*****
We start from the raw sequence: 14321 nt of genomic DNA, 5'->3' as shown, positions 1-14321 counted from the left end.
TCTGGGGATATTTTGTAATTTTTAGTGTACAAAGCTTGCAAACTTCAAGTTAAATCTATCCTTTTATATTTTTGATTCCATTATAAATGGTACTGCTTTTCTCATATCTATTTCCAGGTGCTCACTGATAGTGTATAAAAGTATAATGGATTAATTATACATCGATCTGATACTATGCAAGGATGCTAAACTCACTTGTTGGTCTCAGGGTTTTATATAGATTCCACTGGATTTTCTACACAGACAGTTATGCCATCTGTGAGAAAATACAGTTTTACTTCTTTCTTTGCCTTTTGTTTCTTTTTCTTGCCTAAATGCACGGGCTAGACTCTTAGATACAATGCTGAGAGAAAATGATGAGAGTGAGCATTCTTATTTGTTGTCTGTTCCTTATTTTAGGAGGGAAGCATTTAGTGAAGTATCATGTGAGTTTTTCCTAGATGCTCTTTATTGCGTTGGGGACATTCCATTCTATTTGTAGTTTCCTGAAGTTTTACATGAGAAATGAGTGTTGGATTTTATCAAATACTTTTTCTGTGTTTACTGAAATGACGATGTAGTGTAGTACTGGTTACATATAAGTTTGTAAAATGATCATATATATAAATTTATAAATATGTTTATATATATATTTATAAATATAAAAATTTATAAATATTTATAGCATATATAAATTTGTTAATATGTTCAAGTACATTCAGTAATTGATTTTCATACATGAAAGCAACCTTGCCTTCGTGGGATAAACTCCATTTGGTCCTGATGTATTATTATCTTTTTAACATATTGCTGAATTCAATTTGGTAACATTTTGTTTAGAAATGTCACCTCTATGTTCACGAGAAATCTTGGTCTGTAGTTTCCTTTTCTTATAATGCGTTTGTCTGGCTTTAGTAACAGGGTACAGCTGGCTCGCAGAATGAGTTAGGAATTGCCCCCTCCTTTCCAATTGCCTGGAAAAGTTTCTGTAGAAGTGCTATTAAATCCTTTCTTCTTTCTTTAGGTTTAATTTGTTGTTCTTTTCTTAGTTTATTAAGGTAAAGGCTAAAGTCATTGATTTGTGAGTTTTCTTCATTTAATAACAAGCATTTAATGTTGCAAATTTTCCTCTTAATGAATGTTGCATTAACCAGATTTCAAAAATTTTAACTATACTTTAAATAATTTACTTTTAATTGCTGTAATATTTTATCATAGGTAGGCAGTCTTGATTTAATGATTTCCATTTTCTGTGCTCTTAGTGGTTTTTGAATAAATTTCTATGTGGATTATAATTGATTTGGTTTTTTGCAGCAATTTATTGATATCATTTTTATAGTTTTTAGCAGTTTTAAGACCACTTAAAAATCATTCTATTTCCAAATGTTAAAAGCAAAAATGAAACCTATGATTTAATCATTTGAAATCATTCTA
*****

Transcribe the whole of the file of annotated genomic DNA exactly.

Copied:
We start from the raw sequence: 14321 nt of genomic DNA, 5'->3' as shown, positions 1-14321 counted from the left end.
TCTGGGGATATTTTGTAATTTTTAGTGTACAAAGCTTGCAAACTTCAAGTTAAATCTATCCTTTTATATTTTTGATTCCATTATAAATGGTACTGCTTTTCTCATATCTATTTCCAGGTGCTCACTGATAGTGTATAAAAGTATAATGGATTAATTATACATCGATCTGATACTATGCAAGGATGCTAAACTCACTTGTTGGTCTCAGGGTTTTATATAGATTCCACTGGATTTTCTACACAGACAGTTATGCCATCTGTGAGAAAATACAGTTTTACTTCTTTCTTTGCCTTTTGTTTCTTTTTCTTGCCTAAATGCACGGGCTAGACTCTTAGATACAATGCTGAGAGAAAATGATGAGAGTGAGCATTCTTATTTGTTGTCTGTTCCTTATTTTAGGAGGGAAGCATTTAGTGAAGTATCATGTGAGTTTTTCCTAGATGCTCTTTATTGCGTTGGGGACATTCCATTCTATTTGTAGTTTCCTGAAGTTTTACATGAGAAATGAGTGTTGGATTTTATCAAATACTTTTTCTGTGTTTACTGAAATGACGATGTAGTGTAGTACTGGTTACATATAAGTTTGTAAAATGATCATATATATAAATTTATAAATATGTTTATATATATATTTATAAATATAAAAATTTATAAATATTTATAGCATATATAAATTTGTTAATATGTTCAAGTACATTCAGTAATTGATTTTCATACATGAAAGCAACCTTGCCTTCGTGGGATAAACTCCATTTGGTCCTGATGTATTATTATCTTTTTAACATATTGCTGAATTCAATTTGGTAACATTTTGTTTAGAAATGTCACCTCTATGTTCACGAGAAATCTTGGTCTGTAGTTTCCTTTTCTTATAATGCGTTTGTCTGGCTTTAGTAACAGGGTACAGCTGGCTCGCAGAATGAGTTAGGAATTGCCCCCTCCTTTCCAATTGCCTGGAAAAGTTTCTGTAGAAGTGCTATTAAATCCTTTCTTCTTTCTTTAGGTTTAATTTGTTGTTCTTTTCTTAGTTTATTAAGGTAAAGGCTAAAGTCATTGATTTGTGAGTTTTCTTCATTTAATAACAAGCATTTAATGTTGCAAATTTTCCTCTTAATGAATGTTGCATTAACCAGATTTCAAAAATTTTAACTATACTTTAAATAATTTACTTTTAATTGCTGTAATATTTTATCATAGGTAGGCAGTCTTGATTTAATGATTTCCATTTTCTGTGCTCTTAGTGGTTTTTGAATAAATTTCTATGTGGATTATAATTGATTTGGTTTTTTGCAGCAATTTATTGATATCATTTTTATAGTTTTTAGCAGTTTTAAGACCACTTAAAAATCATTCTATTTCCAAATGTTAAAAGCAAAAATGAAACCTATGATTTAATCATTTGAAATCATTCTA